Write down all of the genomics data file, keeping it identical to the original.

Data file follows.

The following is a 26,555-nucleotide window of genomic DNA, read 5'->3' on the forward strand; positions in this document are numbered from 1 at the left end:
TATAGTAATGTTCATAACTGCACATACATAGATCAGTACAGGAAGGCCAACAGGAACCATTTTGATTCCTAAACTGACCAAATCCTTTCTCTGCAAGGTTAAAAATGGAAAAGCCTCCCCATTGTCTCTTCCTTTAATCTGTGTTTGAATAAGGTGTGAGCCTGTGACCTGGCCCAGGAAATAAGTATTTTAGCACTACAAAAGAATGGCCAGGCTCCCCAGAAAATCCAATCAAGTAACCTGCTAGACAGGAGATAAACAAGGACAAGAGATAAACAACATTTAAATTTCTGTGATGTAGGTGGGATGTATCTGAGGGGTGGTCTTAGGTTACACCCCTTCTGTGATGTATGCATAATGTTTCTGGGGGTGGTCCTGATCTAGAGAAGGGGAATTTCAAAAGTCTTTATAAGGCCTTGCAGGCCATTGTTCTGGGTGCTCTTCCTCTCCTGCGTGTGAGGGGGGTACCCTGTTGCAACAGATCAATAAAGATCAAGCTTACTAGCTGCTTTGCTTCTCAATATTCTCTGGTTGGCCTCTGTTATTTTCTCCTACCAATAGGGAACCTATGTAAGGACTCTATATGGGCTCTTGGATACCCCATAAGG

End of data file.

The following is a 26,555-nucleotide window of genomic DNA, read 5'->3' on the forward strand; positions in this document are numbered from 1 at the left end:
TATAGTAATGTTCATAACTGCACATACATAGATCAGTACAGGAAGGCCAACAGGAACCATTTTGATTCCTAAACTGACCAAATCCTTTCTCTGCAAGGTTAAAAATGGAAAAGCCTCCCCATTGTCTCTTCCTTTAATCTGTGTTTGAATAAGGTGTGAGCCTGTGACCTGGCCCAGGAAATAAGTATTTTAGCACTACAAAAGAATGGCCAGGCTCCCCAGAAAATCCAATCAAGTAACCTGCTAGACAGGAGATAAACAAGGACAAGAGATAAACAACATTTAAATTTCTGTGATGTAGGTGGGATGTATCTGAGGGGTGGTCTTAGGTTACACCCCTTCTGTGATGTATGCATAATGTTTCTGGGGGTGGTCCTGATCTAGAGAAGGGGAATTTCAAAAGTCTTTATAAGGCCTTGCAGGCCATTGTTCTGGGTGCTCTTCCTCTCCTGCGTGTGAGGGGGGTACCCTGTTGCAACAGATCAATAAAGATCAAGCTTACTAGCTGCTTTGCTTCTCAATATTCTCTGGTTGGCCTCTGTTATTTTCTCCTACCAATAGGGAACCTATGTAAGGACTCTATATGGGCTCTTGGATACCCCATAAGG